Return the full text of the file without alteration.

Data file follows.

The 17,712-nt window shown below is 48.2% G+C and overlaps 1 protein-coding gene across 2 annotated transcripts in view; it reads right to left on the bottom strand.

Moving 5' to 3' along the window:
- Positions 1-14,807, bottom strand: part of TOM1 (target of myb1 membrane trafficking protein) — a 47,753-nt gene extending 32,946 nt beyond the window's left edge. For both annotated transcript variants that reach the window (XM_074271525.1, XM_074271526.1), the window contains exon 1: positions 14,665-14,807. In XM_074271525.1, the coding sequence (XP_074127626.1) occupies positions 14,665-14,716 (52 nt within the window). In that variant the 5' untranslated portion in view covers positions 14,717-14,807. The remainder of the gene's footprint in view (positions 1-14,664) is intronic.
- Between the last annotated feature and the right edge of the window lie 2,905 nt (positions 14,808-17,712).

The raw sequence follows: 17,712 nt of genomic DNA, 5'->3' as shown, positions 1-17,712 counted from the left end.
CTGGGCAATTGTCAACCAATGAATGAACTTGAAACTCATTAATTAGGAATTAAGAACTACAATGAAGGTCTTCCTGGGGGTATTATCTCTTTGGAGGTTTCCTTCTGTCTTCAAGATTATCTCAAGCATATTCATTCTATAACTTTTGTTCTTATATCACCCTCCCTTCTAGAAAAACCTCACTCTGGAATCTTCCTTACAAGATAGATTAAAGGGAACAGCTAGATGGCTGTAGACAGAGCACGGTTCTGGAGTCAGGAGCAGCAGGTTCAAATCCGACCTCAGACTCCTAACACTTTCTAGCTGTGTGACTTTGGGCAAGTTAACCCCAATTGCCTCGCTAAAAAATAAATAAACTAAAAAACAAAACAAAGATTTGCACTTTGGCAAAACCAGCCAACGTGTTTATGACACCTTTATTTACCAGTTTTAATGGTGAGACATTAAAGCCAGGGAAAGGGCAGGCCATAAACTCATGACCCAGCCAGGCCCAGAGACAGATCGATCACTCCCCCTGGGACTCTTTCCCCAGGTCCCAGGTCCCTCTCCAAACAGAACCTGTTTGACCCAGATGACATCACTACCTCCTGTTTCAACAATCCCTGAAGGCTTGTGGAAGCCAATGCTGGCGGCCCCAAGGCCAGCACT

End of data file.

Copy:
The 17,712-nt window shown below is 48.2% G+C and overlaps 1 protein-coding gene across 2 annotated transcripts in view; it reads right to left on the bottom strand.

Moving 5' to 3' along the window:
- Positions 1-14,807, bottom strand: part of TOM1 (target of myb1 membrane trafficking protein) — a 47,753-nt gene extending 32,946 nt beyond the window's left edge. For both annotated transcript variants that reach the window (XM_074271525.1, XM_074271526.1), the window contains exon 1: positions 14,665-14,807. In XM_074271525.1, the coding sequence (XP_074127626.1) occupies positions 14,665-14,716 (52 nt within the window). In that variant the 5' untranslated portion in view covers positions 14,717-14,807. The remainder of the gene's footprint in view (positions 1-14,664) is intronic.
- Between the last annotated feature and the right edge of the window lie 2,905 nt (positions 14,808-17,712).

The raw sequence follows: 17,712 nt of genomic DNA, 5'->3' as shown, positions 1-17,712 counted from the left end.
CTGGGCAATTGTCAACCAATGAATGAACTTGAAACTCATTAATTAGGAATTAAGAACTACAATGAAGGTCTTCCTGGGGGTATTATCTCTTTGGAGGTTTCCTTCTGTCTTCAAGATTATCTCAAGCATATTCATTCTATAACTTTTGTTCTTATATCACCCTCCCTTCTAGAAAAACCTCACTCTGGAATCTTCCTTACAAGATAGATTAAAGGGAACAGCTAGATGGCTGTAGACAGAGCACGGTTCTGGAGTCAGGAGCAGCAGGTTCAAATCCGACCTCAGACTCCTAACACTTTCTAGCTGTGTGACTTTGGGCAAGTTAACCCCAATTGCCTCGCTAAAAAATAAATAAACTAAAAAACAAAACAAAGATTTGCACTTTGGCAAAACCAGCCAACGTGTTTATGACACCTTTATTTACCAGTTTTAATGGTGAGACATTAAAGCCAGGGAAAGGGCAGGCCATAAACTCATGACCCAGCCAGGCCCAGAGACAGATCGATCACTCCCCCTGGGACTCTTTCCCCAGGTCCCAGGTCCCTCTCCAAACAGAACCTGTTTGACCCAGATGACATCACTACCTCCTGTTTCAACAATCCCTGAAGGCTTGTGGAAGCCAATGCTGGCGGCCCCAAGGCCAGCACT